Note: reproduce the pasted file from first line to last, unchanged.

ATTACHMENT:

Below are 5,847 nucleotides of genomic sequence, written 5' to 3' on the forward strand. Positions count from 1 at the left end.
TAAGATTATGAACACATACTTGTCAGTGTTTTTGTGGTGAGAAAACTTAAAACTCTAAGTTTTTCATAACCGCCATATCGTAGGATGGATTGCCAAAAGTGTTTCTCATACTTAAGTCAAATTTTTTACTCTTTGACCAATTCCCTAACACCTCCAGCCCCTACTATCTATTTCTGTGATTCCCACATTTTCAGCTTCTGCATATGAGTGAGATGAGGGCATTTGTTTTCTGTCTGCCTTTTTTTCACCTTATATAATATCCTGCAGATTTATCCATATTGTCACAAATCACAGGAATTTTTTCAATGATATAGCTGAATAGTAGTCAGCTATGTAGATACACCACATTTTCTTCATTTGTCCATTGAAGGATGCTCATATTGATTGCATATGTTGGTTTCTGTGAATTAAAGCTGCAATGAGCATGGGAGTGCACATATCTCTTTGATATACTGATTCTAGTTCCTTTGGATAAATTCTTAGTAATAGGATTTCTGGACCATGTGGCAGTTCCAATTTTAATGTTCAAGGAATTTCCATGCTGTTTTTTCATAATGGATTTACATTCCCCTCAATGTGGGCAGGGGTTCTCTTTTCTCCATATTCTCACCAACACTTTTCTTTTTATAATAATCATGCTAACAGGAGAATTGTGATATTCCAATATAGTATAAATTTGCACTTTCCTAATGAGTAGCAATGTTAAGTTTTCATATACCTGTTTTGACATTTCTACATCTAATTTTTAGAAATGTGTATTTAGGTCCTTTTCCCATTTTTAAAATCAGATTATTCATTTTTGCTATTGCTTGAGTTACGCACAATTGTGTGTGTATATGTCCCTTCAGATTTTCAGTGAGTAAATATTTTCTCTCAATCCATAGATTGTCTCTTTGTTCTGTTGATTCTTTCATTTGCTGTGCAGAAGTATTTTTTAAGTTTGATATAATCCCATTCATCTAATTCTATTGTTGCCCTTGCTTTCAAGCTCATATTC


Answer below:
Below are 5,847 nucleotides of genomic sequence, written 5' to 3' on the forward strand. Positions count from 1 at the left end.
TAAGATTATGAACACATACTTGTCAGTGTTTTTGTGGTGAGAAAACTTAAAACTCTAAGTTTTTCATAACCGCCATATCGTAGGATGGATTGCCAAAAGTGTTTCTCATACTTAAGTCAAATTTTTTACTCTTTGACCAATTCCCTAACACCTCCAGCCCCTACTATCTATTTCTGTGATTCCCACATTTTCAGCTTCTGCATATGAGTGAGATGAGGGCATTTGTTTTCTGTCTGCCTTTTTTTCACCTTATATAATATCCTGCAGATTTATCCATATTGTCACAAATCACAGGAATTTTTTCAATGATATAGCTGAATAGTAGTCAGCTATGTAGATACACCACATTTTCTTCATTTGTCCATTGAAGGATGCTCATATTGATTGCATATGTTGGTTTCTGTGAATTAAAGCTGCAATGAGCATGGGAGTGCACATATCTCTTTGATATACTGATTCTAGTTCCTTTGGATAAATTCTTAGTAATAGGATTTCTGGACCATGTGGCAGTTCCAATTTTAATGTTCAAGGAATTTCCATGCTGTTTTTTCATAATGGATTTACATTCCCCTCAATGTGGGCAGGGGTTCTCTTTTCTCCATATTCTCACCAACACTTTTCTTTTTATAATAATCATGCTAACAGGAGAATTGTGATATTCCAATATAGTATAAATTTGCACTTTCCTAATGAGTAGCAATGTTAAGTTTTCATATACCTGTTTTGACATTTCTACATCTAATTTTTAGAAATGTGTATTTAGGTCCTTTTCCCATTTTTAAAATCAGATTATTCATTTTTGCTATTGCTTGAGTTACGCACAATTGTGTGTGTATATGTCCCTTCAGATTTTCAGTGAGTAAATATTTTCTCTCAATCCATAGATTGTCTCTTTGTTCTGTTGATTCTTTCATTTGCTGTGCAGAAGTATTTTTTAAGTTTGATATAATCCCATTCATCTAATTCTATTGTTGCCCTTGCTTTCAAGCTCATATTC